Mamun Al Mahtab, Md. Abdur Rahim, Sheikh Mohammad Noor-E-Alam, Ashraful Alam, Faiz Ahmad Khondokar, Ahmed Lutful Moben
Introduction: Decompensated cirrhosis of liver is associated with decreased amounts of functional hepatocytes leading to compromised quality of life and increased mortality; Liver transplantation, the only curative option, is unavailable in Bangladesh. It is possible that autologous haemopoietic stem cells administered to liver aid in hepatocyte mobilization and reversal of decompensated cirrhosis. The study assessed safety and primary efficacy, if any, of autologous haemopoietic stem cell transplantation in patients with decompensated cirrhosis of liver for its future standardization.
Methods: Thirty-three patients with decompensated cirrhosis of liver were included after receiving ethical approval of Bangabandhu Sheikh Mujib Medical University (BSMMU). All patients received injection with granulocyte colony stimulating factor (G-CSF) (60 IU) s/c daily for 3-4 days along with standard medical therapy. CD34-positive cells were isolated from peripheral blood using cell sorter (Fresenius Kabi, Germany). Subsequently these were transfused trans-hepatic route into portal vein. Patients were then followed up initially for 90 days.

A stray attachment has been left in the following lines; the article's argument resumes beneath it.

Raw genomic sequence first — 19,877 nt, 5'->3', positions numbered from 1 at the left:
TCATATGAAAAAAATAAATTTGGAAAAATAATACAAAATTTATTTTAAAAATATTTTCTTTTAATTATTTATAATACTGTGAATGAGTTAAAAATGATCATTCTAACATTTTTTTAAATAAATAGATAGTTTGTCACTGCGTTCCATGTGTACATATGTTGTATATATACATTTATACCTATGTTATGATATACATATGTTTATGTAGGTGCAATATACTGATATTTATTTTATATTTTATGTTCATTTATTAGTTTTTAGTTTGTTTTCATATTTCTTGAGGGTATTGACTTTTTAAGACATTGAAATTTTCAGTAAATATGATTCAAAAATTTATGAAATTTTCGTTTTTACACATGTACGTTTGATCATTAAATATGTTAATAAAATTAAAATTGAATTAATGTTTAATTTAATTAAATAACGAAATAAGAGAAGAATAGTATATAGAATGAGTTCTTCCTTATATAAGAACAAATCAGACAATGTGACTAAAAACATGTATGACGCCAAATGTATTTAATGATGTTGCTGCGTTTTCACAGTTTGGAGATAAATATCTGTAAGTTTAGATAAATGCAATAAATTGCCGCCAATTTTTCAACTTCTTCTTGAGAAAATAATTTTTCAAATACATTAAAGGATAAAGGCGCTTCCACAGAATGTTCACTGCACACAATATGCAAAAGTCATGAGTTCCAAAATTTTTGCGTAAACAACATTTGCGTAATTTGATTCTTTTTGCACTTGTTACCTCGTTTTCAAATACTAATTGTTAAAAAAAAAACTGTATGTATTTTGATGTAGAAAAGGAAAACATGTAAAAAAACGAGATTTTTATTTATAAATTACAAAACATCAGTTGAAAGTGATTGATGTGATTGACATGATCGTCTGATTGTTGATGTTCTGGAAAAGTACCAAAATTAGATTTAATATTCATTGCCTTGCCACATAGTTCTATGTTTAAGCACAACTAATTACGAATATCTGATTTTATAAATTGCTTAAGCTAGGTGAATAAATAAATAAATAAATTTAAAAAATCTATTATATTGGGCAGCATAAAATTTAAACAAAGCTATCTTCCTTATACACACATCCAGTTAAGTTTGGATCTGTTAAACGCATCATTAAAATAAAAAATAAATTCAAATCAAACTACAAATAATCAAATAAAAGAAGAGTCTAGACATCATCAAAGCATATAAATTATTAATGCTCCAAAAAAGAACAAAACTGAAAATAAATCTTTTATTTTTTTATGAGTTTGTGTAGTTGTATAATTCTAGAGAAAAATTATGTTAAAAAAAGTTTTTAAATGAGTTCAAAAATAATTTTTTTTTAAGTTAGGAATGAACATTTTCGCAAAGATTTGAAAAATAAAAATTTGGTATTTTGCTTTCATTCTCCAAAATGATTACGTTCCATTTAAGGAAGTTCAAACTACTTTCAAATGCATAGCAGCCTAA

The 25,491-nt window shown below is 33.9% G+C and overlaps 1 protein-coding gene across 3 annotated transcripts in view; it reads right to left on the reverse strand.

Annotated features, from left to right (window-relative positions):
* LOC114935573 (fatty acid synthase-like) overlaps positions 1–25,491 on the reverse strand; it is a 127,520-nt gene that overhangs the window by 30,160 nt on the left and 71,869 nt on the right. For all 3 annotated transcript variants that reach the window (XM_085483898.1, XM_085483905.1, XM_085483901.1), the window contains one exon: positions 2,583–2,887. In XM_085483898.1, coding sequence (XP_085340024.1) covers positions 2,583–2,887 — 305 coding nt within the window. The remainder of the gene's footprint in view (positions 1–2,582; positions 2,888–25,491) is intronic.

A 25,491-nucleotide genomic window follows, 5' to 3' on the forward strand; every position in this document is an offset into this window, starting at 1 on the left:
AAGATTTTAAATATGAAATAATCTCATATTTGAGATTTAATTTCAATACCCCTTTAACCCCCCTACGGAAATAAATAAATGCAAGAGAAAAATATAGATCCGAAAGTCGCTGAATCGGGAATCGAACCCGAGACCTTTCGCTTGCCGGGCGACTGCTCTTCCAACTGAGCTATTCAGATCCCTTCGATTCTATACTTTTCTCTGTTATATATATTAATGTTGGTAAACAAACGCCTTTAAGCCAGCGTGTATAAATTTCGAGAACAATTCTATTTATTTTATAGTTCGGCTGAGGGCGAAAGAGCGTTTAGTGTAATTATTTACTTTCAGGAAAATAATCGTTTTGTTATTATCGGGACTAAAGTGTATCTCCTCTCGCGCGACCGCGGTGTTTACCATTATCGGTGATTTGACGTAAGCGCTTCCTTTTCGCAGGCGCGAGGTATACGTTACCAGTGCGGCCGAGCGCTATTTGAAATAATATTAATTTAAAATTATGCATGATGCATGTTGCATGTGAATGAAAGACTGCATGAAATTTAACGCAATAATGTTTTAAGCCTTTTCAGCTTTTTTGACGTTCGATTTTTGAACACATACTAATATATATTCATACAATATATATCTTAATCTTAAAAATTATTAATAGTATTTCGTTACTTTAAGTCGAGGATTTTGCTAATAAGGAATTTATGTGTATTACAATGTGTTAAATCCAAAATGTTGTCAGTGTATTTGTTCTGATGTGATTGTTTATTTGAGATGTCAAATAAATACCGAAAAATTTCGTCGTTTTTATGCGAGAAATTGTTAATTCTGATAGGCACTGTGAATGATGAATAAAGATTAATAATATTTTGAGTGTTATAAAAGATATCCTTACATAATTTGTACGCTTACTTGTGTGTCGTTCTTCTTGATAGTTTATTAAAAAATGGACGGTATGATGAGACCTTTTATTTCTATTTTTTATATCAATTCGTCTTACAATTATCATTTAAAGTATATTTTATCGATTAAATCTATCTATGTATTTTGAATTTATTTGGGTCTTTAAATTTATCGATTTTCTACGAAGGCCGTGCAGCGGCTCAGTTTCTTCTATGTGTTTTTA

Results: Of the 33 study subjects 23 were males and 10 females. Their age was 50.6 years. 22 had hepatitis B, while 4 had NASH, 2 hepatitis C and 5 cryptogenic cirrhosis of liver. Mean serum bilirubin improved from 4.09 mg/dl at baseline to 1.87 mg/dl and 1.64 mg/dl at 30 and 90 days respectively. Mean serum albumin rose from 3.08 gm/L to 3.4 gm/L at 90 days. Mean prothrombin time showed improvement from 17.57 sec to 16.65 sec and 15.55 sec at 30 and 90 days. While moderate to marked ascites was present in 9 patients at baseline, 4 and 1 patient had similar ascites at 30 and 90 days respectively. 1/33 patient died within 90 days of follow up. Cause of death was hepatic encephalopathy. No significant rise in AFP and no hepatic SOL was detected in abdominal ultrasonography in any of the patients.
Conclusion: Autologous haemopoietic stem cell transplantation appears to be safe in patients with decompensated cirrhosis. Patients appear to be moderately benefitted with this approach.
Correspondence: Professor Mamun Al Mahtab, Chairman, Department of Hepatology, Bangabandhu Sheikh Mujib Medical University, Dhaka. Email: [email protected]